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This Startup Has Big Plans for the Moon—And Its Rocks

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Lawmakers are showing increasing interest in space exploration, especially traveling to and potentially colonizing Mars. But one tech startup came to Washington this week with its sights set a little lower: on the moon. 

Moon Express, an early-stage tech company planning a lunar landing, visited Congress to unveil plans to land on the moon by the end of this year. The goal is to come back with moon rocks and moon dust that can be shared with the public, and eventually to set up a permanent lunar research outpost. 

Chief Executive Bob Richards brought a model of the company's MX-1E lunar lander to the House Science, Space and Technology Committee Wednesday. "Treasures from the moon and from other worlds should be accessible to everyone," he said, and explained plans to bring a "very robust payload" back to Earth from the company's expeditions. 

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The company was founded in 2010 as an entrant in Google's Lunar X competition, which challenges commercial technology companies to land on the moon by the end of 2017. The first one to land will receive $30 million. The Cape Canaveral-based startup has worked with NASA on various efforts and was awarded a data sharing contract that entitles the federal government to certain findings from the company's exploration attempts.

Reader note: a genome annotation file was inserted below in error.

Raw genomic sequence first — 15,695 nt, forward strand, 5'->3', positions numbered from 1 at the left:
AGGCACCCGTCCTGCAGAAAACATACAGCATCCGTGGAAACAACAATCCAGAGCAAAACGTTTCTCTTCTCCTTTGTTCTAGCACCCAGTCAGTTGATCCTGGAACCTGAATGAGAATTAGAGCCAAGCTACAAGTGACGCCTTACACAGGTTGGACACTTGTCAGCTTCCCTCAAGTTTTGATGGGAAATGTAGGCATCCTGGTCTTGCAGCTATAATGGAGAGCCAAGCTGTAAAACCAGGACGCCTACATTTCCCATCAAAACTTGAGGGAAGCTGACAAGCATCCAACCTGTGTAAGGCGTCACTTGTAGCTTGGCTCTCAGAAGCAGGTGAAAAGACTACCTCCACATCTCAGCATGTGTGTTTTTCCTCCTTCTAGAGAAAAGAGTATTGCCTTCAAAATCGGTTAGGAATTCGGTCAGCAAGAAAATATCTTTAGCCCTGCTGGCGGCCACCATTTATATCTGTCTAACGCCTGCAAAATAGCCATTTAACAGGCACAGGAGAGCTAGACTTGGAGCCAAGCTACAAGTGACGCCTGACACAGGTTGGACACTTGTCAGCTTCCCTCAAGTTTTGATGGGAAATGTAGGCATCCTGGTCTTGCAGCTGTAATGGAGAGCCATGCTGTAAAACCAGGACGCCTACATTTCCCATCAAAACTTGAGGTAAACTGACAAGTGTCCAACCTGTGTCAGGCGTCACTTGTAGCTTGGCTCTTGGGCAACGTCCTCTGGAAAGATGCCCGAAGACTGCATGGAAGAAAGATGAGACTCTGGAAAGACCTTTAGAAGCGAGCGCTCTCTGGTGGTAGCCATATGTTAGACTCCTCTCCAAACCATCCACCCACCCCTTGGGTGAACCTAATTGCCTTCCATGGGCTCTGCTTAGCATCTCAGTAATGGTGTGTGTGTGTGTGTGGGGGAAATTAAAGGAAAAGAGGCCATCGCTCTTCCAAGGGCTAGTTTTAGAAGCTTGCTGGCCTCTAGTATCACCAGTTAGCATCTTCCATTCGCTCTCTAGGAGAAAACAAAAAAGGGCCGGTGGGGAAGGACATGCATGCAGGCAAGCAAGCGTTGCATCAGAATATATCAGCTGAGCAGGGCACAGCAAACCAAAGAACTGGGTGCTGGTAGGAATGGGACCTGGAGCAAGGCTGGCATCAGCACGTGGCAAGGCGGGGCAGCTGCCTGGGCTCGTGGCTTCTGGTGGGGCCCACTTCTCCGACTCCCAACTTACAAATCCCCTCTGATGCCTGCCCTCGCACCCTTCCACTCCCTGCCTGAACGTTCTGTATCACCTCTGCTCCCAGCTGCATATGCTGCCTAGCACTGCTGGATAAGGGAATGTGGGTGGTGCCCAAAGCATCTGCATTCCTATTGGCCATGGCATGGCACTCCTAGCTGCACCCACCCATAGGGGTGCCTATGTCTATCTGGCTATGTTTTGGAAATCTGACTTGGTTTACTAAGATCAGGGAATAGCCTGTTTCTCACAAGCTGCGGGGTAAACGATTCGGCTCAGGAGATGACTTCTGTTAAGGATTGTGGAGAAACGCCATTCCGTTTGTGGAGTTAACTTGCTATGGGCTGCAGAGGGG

Richards said he hoped Moon Express landers can "open the moon as a frontier for humanity but also can reach other destinations in the solar system."

An initial mission is planned for the equatorial region of the moon, and the lander is designed to be able to move to other parts of the moon after its first landing. A second launch would aim the lander at the lunar South Pole, which has a more mountainous terrain.   

One of the company's lander models can deliver up to 500 kilograms of materials to the moon's surface, and others are designed to return to Earth after lunar landing. 

The company's explorer systems are designed to be commissioned for private and chartered use, so they're designed to be "vehicle agnostic," Richards explained. As commercial companies begin exploring space, driving down the cost of such missions, "that's going to revolutionize not just our access to space but everybody's access to space."

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